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Smart Bombs: Military, Defense and National Security

How a U.S. Navy Nuclear Submarine Imploded Underwater (And Trapped the Crew?)

USS Thresher
Image: Creative Commons.

One of the worst naval disasters in modern history occurred when the US Navy submarine USS Thresher imploded in 1963 killing everyone on board. Despite some clues, the ultimate cause of the disaster was a mystery for decades until a lawsuit and records request uncovered more reasons why the sub sunk. Some experts even believe that some sailors might have survived the initial wreck, trying desperately to communicate with other subs and surface ships.

What Happened to the Thresher?

One hundred and twenty-nine sailors and civilians perished in the tragedy. The Thresher was an advanced nuclear-powered attack submarine, able to dive deeper and steam quieter than its brethren.

In April of 1963, the Thresher was performing exercises about 220 miles off the coast of Cape Cod, Massachusetts. Another ship participating in the drills heard a terse and enigmatic communication from the Thresher that said it was experiencing small problems. No other verbal messages came from the Thresher, despite many ships’ personnel trying to talk to the crew. Within five minutes, sonar images from surface ships showed the submarine falling apart. Other sonar operators heard low-frequency grinding noises and officers and sailors on the surface feared the worst.

This was a blow to the entire U.S. military that was amplified by the paranoia of the Cold War. President John F. Kennedy, himself a navy veteran, ordered flags at half-staff and an investigation into the tragedy. Preliminary findings said a leak caused the electrical system to short-circuit and the problem spread to other electronics. The crew was not able to bring the ship to the surface and the pressure from the deep sea forced the ship to implode and it broke into six different pieces.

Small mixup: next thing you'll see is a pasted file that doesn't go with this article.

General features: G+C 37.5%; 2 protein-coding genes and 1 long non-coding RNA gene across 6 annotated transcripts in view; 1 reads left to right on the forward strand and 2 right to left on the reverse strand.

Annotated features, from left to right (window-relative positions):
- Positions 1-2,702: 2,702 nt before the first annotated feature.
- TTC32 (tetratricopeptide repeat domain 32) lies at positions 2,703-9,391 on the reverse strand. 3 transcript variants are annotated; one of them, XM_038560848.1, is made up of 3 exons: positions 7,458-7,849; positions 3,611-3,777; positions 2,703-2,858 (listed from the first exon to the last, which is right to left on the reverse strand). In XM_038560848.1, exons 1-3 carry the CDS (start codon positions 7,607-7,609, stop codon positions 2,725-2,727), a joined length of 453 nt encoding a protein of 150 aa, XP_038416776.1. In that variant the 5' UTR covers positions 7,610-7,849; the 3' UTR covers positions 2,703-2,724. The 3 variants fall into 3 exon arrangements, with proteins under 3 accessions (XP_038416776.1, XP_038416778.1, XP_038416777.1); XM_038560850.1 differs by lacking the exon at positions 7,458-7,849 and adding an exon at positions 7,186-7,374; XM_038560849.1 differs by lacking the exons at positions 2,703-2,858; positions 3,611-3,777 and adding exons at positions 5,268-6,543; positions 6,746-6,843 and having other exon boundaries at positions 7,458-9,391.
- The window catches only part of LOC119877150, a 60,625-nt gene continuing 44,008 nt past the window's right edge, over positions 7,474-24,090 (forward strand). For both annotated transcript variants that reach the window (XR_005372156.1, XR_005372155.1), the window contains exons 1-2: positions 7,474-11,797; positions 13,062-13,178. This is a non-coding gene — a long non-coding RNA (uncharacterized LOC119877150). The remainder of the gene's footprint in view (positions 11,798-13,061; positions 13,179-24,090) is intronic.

Could Some Have Lived Hours After the Implosion?

On the day of the sinking, USS Seawolf was searching for any signs of life when it used its communication system to request sailors on the Thresher to key the mic on its underwater telephone. Some people may have survived for a few hours as the Seawolf heard 37 pings before communication ceased.

Many decades later, a navy submarine veteran wanted more answers. He filed a freedom of information act request that later turned into a lawsuit. The navy began releasing hundreds of documents. Revelations about the cause focused on a leak in the engine room that doomed the boat’s electrical system.

Documents Reveal More Details on Causes of the Wreck

The 1,000-page document dump (despite several redactions) revealed that there was a panel of investigators the navy convened to find the cause of the accident. The panel determined that the Thresher had crews that were inexperienced and not trained well. The investigators said that a bad weld caused the initial leak and the crew reacted poorly when it tried to get the sub to surface. Electrical panels performed badly. They couldn’t stop the leak and ballast tanks failed. The navy kept all this secret because it did not want the details to be released to the public and allow the Soviets to get information on the sinking.

Thrasher Transformed the Silent Service Forever 

Sometimes tragedy can have positive effects. The navy tried to make changes to its submarine service after the demise of the Thresher. It created new techniques and procedures to make sure an accident like this never happened again. Even though the navy did not cover up the details in a conspiratorial manner, it should have made more information voluntarily available to surviving families without the need for a lawsuit.

1945’s new Defense and National Security Editor, Brent M. Eastwood, PhD, is the author of Humans, Machines, and Data: Future Trends in Warfare. He is an Emerging Threats expert and former U.S. Army Infantry officer.

Written By

Now serving as 1945s New Defense and National Security Editor, Brent M. Eastwood, PhD, is the author of Humans, Machines, and Data: Future Trends in Warfare. He is an Emerging Threats expert and former U.S. Army Infantry officer.